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Humble and hungry

Gulf Coast Monarchy tackles challenges on, off field

Every practice of the Gulf Coast Monarchy, a women’s tackle football team, starts the same way: with a chant.

“Who are we? Monarchy!” the players cry, led by captain Shelita Witherspoon. “What are we? Humble! What are we? Hungry!”

According to owner Tyre Brown, the team’s motto, “humble and hungry,” reflects a desire to achieve excellence while remaining grounded and giving back. Established in 2020, the Monarchy is part of the Women’s Football Alliance — the world’s largest, longest-running and most competitive women’s tackle football league.

“We opted to join forces with the Alliance because we believe in empowerment,” Brown says. “There are so many women who have secretly desired to play women’s tackle football.”

The team’s roster now stands at 35 players, five coaches, 11 crew members and four administrators. The diverse group of coaches challenges the women not only to be great on the field, Brown says, but also in their daily lives.

“We need more women who are visible role models,” Brown says. “Once we see more career sportswomen, it becomes more possible for the next generation to aim for it — just like in the workplace.”

The COVID-19 crisis forced the cancellation of what would have been the Monarchy’s debut. Before the pandemic, the team was practicing three to four times weekly to prepare for an eight-game season.

Nonetheless, Brown says the team has weathered the pandemic by doing various activities to stay ready for next year. For example, they conducted weekly Zoom meetings to discuss football terminology, and several WFA players have participated in workout webinars with Olympian Marion Jones.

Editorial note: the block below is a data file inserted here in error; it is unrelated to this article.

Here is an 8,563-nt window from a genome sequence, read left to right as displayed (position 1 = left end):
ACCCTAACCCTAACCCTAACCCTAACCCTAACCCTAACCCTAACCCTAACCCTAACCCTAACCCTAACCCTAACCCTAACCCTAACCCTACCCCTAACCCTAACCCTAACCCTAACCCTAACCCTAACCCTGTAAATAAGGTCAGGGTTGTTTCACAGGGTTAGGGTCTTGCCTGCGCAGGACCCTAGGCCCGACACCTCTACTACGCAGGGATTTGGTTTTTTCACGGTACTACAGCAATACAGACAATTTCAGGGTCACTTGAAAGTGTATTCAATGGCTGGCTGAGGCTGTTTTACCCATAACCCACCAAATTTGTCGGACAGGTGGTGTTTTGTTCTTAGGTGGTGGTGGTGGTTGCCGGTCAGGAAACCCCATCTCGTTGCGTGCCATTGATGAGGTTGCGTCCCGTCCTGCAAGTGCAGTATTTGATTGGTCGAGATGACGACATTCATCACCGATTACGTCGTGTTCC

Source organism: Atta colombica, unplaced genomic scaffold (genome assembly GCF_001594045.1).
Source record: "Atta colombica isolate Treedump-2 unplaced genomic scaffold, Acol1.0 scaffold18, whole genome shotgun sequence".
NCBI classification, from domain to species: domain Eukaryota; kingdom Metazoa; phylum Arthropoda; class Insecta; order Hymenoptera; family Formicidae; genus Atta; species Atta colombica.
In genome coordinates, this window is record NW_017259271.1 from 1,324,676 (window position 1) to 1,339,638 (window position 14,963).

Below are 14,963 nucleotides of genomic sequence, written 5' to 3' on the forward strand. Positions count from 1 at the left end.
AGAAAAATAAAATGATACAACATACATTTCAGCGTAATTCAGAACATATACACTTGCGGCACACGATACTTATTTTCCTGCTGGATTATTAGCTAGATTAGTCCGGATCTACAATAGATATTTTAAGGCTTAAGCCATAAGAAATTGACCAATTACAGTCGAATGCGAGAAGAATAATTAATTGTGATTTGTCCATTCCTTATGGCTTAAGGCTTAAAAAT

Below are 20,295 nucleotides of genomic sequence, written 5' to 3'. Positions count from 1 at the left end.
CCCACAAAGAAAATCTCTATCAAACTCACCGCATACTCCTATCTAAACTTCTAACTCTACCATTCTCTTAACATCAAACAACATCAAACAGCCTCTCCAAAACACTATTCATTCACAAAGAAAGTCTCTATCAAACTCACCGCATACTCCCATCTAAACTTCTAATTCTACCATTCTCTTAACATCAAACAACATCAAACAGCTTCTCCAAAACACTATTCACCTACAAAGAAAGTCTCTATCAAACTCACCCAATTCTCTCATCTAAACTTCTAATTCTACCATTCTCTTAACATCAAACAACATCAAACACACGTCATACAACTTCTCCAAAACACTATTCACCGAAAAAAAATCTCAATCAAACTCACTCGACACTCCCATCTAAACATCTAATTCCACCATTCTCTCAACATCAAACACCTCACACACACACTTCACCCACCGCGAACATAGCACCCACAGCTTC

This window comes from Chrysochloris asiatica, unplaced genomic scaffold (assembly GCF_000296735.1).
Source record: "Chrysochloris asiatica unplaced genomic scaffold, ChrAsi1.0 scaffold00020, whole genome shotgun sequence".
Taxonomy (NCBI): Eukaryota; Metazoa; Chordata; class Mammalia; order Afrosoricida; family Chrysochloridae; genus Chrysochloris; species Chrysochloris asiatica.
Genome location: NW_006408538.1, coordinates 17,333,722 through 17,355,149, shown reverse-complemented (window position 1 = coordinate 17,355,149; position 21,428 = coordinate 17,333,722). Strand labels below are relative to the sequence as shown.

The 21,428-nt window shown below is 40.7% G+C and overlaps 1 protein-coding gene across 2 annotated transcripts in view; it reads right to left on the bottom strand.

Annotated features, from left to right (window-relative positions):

“(The Monarchy) strives to have thorough and close collaboration to produce a high-performing team,” Brown says. “It can be difficult, especially during a time of a pandemic, but our team has strong leaders who are able to keep everybody on the same page.”

One of the unifying principles for the entire league is a stance against racism and violence, and Brown says the Monarchy — a team representing many different communities and backgrounds — echoes that belief. To that end, several players have engaged in community events to uplift people of color and further social justice.

“We believe we are all in this together,” Brown says. “Staying humble is important to us, as we have participated in parades and toy drives, put on a free flag football camp for kids, helped set up the Habitat for Humanity ReStore and held a T-shirt drive to help a fellow player.”

That player, Abby Bosarge, is a Pass Christian High School student who is battling leukemia. Her time with the team, she says, was a “fantastic experience.”

“The environment is more like a family than a team,” Bosarge says. “It’s amazing to be able to play a sport as a woman that is predominantly played by men.”

Having completed her third round of chemo in August, Bosarge expects to be at Texas Children’s Hospital in Houston for several months as she receives and recovers from a bone marrow transplant. Meanwhile, she remains grateful for her friends in the Monarchy.

“They have been so amazing to me,” Bosarge says. “Every single one of them has shown me so much support.”

Besides backing Bosarge, the team distributed 300 hot sack lunches in Biloxi and Pascagoula in May, along with helping distribute vegetable boxes at the local community center.

“We look forward to continuing to give back to our Coast community,” Brown says, “as they have already shown us so much love and support even before we have been able to take our first snap.”

The Monarchy is a thriving program that is eager for the many challenges that lie ahead according to Brown. COVID-19 may have delayed the team’s playing time, she says, “but we look forward to continuing to write our story in the near future.” That includes promoting the game of women’s tackle football and showing ways to implement it in local high schools.

“We may fall,” Brown adds, “but will get up and reach the next goal.”